Stanley Patz has been conditioned to expect his telephone to ring whenever a child goes missing, so he was bracing when he heard about the disappearance of an 8-year-old boy, Leiby Kletzky, last week in Brooklyn.
Yet this time, Mr. Patz, whose 6-year-old son, Etan, vanished off a Manhattan street in 1979, responded with an idea to help head off more kidnappings. After brooding over Leiby’s murder for a few days, Mr. Patz wondered, why not put a basic, emergency cellphone in the hands of every child? At the press of a button, children who are lost or in danger could dial 911, Mr. Patz reasoned.
And, if the phones had global-positioning chips in them, they could help authorities track a child’s whereabouts.
Perhaps, he added, it would be known as a “Leiby phone.”
“This little boy, even though he had rehearsed the route with his mother, he didn’t make the correct turn, then he realized he was lost and had to ask for directions,” Mr. Patz. “If he had this cellphone on his person, he could have called his mother.”
He thinks it would be feasible for cellphone manufacturers and service providers to make simple, potentially life-saving phones available free, possibly as part of family calling plans, he said in an interview on Saturday.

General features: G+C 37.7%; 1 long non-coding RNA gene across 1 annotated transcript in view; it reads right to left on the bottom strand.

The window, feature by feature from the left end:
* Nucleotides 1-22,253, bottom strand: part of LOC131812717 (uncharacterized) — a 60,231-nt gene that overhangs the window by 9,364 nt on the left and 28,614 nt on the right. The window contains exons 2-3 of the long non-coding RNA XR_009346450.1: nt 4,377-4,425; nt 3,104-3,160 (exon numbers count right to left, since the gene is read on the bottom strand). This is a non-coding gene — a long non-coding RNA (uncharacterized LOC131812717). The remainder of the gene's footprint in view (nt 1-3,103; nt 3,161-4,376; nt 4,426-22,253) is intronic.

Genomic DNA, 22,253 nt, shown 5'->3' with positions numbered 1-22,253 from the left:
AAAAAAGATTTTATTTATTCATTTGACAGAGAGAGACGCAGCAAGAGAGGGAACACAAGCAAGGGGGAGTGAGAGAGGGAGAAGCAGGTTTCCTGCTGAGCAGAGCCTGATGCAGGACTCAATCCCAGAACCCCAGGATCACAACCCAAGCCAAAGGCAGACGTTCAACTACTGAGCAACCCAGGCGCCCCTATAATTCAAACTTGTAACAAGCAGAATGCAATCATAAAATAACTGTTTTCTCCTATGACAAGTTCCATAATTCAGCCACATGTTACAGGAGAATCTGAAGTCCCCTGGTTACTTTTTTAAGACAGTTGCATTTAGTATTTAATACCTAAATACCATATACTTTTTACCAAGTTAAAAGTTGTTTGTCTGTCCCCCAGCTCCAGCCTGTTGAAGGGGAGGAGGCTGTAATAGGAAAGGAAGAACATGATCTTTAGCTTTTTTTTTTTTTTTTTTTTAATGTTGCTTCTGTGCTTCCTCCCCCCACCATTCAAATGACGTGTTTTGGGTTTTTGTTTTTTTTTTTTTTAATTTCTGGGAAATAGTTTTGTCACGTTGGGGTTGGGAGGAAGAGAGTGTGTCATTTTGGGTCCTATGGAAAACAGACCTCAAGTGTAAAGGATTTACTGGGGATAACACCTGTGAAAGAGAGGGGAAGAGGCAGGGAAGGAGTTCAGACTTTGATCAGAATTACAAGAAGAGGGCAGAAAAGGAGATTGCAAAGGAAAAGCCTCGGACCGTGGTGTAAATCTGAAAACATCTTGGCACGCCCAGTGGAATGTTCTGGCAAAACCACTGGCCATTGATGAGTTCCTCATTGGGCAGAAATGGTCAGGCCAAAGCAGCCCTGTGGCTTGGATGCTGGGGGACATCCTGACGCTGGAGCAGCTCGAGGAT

Mr. Patz conceded that he had not discussed his idea with anybody in the telephone business and had no estimate of what his plan might cost.
The concept of a stripped-down phone intended as a lifeline for young children has been tried before. Firefly Mobile, an eight-year-old company, has been marketing basic phones for children for several years. For a while, its products were available through Cingular Wireless, a provider that was acquired by AT&T, but they were not free. Representatives of Firefly and AT&T could not be reached over the weekend for comment.
But for his part, Mr. Patz was gripped by the belief that there was a way that modern technology could reduce the chances that more parents would suffer the way that he and the Kletzkys have.
“Every time a kid goes missing, reporters often call me up and say, ‘What’s your reaction?’ This time, I have a legitimate reaction,” Mr. Patz said.